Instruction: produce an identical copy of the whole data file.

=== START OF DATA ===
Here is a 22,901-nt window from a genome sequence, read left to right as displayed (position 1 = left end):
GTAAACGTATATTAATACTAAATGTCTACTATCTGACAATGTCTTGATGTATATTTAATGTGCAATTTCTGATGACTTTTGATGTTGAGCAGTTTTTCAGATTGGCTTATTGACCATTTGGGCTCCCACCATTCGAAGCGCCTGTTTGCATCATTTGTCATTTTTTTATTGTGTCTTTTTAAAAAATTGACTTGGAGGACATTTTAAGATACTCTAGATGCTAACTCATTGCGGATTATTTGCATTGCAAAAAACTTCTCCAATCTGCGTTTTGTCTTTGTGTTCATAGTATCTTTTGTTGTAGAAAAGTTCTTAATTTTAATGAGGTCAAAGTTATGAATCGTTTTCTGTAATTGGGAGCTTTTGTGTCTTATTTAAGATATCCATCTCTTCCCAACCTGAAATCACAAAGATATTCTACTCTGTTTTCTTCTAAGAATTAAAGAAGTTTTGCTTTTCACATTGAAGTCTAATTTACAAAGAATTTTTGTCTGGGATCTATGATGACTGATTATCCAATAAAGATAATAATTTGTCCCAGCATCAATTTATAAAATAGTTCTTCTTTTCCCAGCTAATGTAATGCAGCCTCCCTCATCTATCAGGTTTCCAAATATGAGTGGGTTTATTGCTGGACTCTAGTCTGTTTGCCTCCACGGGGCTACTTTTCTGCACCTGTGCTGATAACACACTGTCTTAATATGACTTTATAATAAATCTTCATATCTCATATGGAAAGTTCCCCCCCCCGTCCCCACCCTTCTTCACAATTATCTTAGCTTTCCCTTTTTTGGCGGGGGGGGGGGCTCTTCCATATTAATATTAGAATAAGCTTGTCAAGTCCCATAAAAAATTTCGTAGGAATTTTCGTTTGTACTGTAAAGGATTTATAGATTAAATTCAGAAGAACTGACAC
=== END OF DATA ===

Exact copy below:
Here is a 22,901-nt window from a genome sequence, read left to right as displayed (position 1 = left end):
GTAAACGTATATTAATACTAAATGTCTACTATCTGACAATGTCTTGATGTATATTTAATGTGCAATTTCTGATGACTTTTGATGTTGAGCAGTTTTTCAGATTGGCTTATTGACCATTTGGGCTCCCACCATTCGAAGCGCCTGTTTGCATCATTTGTCATTTTTTTATTGTGTCTTTTTAAAAAATTGACTTGGAGGACATTTTAAGATACTCTAGATGCTAACTCATTGCGGATTATTTGCATTGCAAAAAACTTCTCCAATCTGCGTTTTGTCTTTGTGTTCATAGTATCTTTTGTTGTAGAAAAGTTCTTAATTTTAATGAGGTCAAAGTTATGAATCGTTTTCTGTAATTGGGAGCTTTTGTGTCTTATTTAAGATATCCATCTCTTCCCAACCTGAAATCACAAAGATATTCTACTCTGTTTTCTTCTAAGAATTAAAGAAGTTTTGCTTTTCACATTGAAGTCTAATTTACAAAGAATTTTTGTCTGGGATCTATGATGACTGATTATCCAATAAAGATAATAATTTGTCCCAGCATCAATTTATAAAATAGTTCTTCTTTTCCCAGCTAATGTAATGCAGCCTCCCTCATCTATCAGGTTTCCAAATATGAGTGGGTTTATTGCTGGACTCTAGTCTGTTTGCCTCCACGGGGCTACTTTTCTGCACCTGTGCTGATAACACACTGTCTTAATATGACTTTATAATAAATCTTCATATCTCATATGGAAAGTTCCCCCCCCCGTCCCCACCCTTCTTCACAATTATCTTAGCTTTCCCTTTTTTGGCGGGGGGGGGGGCTCTTCCATATTAATATTAGAATAAGCTTGTCAAGTCCCATAAAAAATTTCGTAGGAATTTTCGTTTGTACTGTAAAGGATTTATAGATTAAATTCAGAAGAACTGACAC